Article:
WHICH IS THE BETTER DOPAMINOMIMETIC THERAPY IN PD? TRANSDERMAL Angelo Antonini IRCCS San Camillo Venice Via Alberoni 70 Venice Italy
Rotigotine is a potent DA that differs from other marketed molecules in its pharmacological activity, and, given the transdermal route of administration, also in its pharmacokinetics. Its pharmacological activity is broader as it stimulates all the dopamine receptor subtypes: it is an agonist of D2 and D3 receptors that also acts on D1, D4 and D5 receptors, at the same time stimulating 5-HT1A receptors and blocking alpha-2B adrenergic receptors. It has no effect on 5-HT2B receptors. It is believed that rotigotine exerts its beneficial effects in PD through the activation of D3, D2 and D1 receptors in the caudate-putamen complex in the brain. Rotigotine, which is administered as an adhesive transdermal patch, results in plasma concentrations that are flat and stable over 24 hours. Analysis of blood samples drawn before and one hour after patch replacement from 142 patients with advanced PD on treatment with rotigotine (up to 16mg/24h), studied during the titration period and later during the 16-week maintenance period, showed that rotigotine levels (unconjugated rotigotine measured by validated liquid chromatography with tandem mass spectrometry) did not exhibit any major fluctuations due to patch replacement and remained stable throughout the four-month maintenance phase. In the subgroup of 27 patients in whom rotigotine was titrated up to 16 mg/24h, a dose-proportional increase in rotigotine plasma concentrations was recorded during titration. Dose proportionality was not influenced by gender or age, making plasma concentrations highly predictable. Thus, the rotigotine patch offers the advantage of stable and predictable plasma levels, reducing pulsatile stimulation of dopamine receptors. In addition, pharmacokinetic studies have shown that, unlike pramipexole, the dosage of rotigotine does not have to be adjusted in patients with impaired renal function.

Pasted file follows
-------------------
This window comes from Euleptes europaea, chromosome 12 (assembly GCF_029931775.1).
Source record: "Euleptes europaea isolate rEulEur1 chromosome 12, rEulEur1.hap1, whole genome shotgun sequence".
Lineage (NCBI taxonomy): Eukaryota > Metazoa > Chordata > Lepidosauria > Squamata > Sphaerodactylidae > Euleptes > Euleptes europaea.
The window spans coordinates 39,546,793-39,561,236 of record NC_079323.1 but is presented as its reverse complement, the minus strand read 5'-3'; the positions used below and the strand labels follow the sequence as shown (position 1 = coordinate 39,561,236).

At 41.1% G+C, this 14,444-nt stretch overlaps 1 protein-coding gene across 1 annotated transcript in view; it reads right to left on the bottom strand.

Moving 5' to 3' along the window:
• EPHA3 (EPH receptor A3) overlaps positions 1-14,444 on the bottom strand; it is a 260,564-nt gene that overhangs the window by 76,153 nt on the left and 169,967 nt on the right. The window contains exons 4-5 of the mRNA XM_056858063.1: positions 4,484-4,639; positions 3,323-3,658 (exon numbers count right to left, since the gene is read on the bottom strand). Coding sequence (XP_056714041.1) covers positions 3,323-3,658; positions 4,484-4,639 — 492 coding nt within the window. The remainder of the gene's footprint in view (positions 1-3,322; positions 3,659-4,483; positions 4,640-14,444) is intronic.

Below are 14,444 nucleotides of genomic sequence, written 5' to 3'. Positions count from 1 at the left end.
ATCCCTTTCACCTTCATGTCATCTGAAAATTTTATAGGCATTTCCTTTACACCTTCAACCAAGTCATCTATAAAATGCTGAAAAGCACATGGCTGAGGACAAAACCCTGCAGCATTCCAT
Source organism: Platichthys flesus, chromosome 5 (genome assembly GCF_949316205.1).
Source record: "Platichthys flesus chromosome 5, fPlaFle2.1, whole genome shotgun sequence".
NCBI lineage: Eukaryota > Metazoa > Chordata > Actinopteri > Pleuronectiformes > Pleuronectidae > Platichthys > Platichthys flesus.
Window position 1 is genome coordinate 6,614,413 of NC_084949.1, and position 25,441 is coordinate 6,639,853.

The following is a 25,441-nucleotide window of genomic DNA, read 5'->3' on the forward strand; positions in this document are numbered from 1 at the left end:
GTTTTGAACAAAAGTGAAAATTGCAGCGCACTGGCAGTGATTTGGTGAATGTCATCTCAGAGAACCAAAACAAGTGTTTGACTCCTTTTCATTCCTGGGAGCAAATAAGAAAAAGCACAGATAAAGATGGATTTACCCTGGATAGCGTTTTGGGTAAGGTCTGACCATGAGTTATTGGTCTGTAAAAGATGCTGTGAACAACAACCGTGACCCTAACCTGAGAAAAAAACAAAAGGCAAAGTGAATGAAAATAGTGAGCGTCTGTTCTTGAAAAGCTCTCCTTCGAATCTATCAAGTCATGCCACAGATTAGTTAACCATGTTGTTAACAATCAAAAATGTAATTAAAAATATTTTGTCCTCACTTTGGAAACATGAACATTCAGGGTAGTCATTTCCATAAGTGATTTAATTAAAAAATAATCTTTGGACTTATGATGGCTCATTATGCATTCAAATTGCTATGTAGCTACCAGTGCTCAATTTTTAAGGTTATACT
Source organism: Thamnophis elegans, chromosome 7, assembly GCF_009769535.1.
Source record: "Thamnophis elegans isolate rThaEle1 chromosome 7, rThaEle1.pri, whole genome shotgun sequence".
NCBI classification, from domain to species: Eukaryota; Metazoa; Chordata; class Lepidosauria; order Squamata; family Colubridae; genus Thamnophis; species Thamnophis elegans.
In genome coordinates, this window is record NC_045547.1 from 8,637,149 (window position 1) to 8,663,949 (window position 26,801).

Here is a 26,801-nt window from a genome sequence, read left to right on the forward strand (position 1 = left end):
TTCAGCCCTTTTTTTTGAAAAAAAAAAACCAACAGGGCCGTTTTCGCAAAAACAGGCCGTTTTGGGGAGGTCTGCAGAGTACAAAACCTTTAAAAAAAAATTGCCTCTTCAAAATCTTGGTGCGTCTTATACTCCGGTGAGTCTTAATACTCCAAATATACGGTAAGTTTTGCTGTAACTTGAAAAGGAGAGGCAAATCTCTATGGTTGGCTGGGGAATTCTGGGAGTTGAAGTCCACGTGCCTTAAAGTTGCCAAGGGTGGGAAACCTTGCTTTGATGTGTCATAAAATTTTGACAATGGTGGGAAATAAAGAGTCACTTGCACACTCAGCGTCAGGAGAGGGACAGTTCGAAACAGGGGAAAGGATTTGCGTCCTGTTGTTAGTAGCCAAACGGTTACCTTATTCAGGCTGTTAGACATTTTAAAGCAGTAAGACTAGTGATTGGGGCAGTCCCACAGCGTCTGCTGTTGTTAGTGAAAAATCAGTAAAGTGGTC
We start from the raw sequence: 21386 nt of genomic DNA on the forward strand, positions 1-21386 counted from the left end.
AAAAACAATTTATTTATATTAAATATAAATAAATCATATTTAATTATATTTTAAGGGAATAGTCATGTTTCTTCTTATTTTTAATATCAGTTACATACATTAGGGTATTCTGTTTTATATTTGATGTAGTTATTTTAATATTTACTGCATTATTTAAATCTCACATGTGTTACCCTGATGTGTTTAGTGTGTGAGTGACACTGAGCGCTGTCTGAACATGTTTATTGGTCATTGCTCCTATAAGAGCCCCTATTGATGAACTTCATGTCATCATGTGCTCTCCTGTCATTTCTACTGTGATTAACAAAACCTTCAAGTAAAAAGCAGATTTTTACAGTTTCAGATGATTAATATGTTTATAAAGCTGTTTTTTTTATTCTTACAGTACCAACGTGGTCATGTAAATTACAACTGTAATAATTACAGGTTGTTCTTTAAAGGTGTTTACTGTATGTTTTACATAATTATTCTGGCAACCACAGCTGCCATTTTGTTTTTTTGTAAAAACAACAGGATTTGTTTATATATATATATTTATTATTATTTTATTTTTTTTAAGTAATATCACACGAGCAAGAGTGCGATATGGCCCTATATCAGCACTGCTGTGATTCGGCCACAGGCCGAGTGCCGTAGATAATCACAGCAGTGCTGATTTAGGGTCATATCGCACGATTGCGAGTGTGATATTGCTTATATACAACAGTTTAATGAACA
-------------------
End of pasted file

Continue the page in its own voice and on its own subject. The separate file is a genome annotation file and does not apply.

It has proven to be particularly effective in controlling early morning hypo- and akinesia, possibly as a consequence of continuous and predictable transdermal drug delivery for 24 hours, which reduces the pulsatile dopamine receptor stimulation associated with intermittent oral administration. This feature of the drug makes it particularly suitable for the management of motor complications. It also raises the hope that providing stable dopaminergic stimulation from the beginning of the disease may reduce the supposed long-term effects of pulsatile stimulation.
Rotigotine has also proven to be effective in controlling non-motor symptoms, such as sleep and mood disturbances, anhedonia and pain. Its efficacy in controlling not only motor, but also non-motor symptoms results in significant improvement in health-related quality of life in PD patients.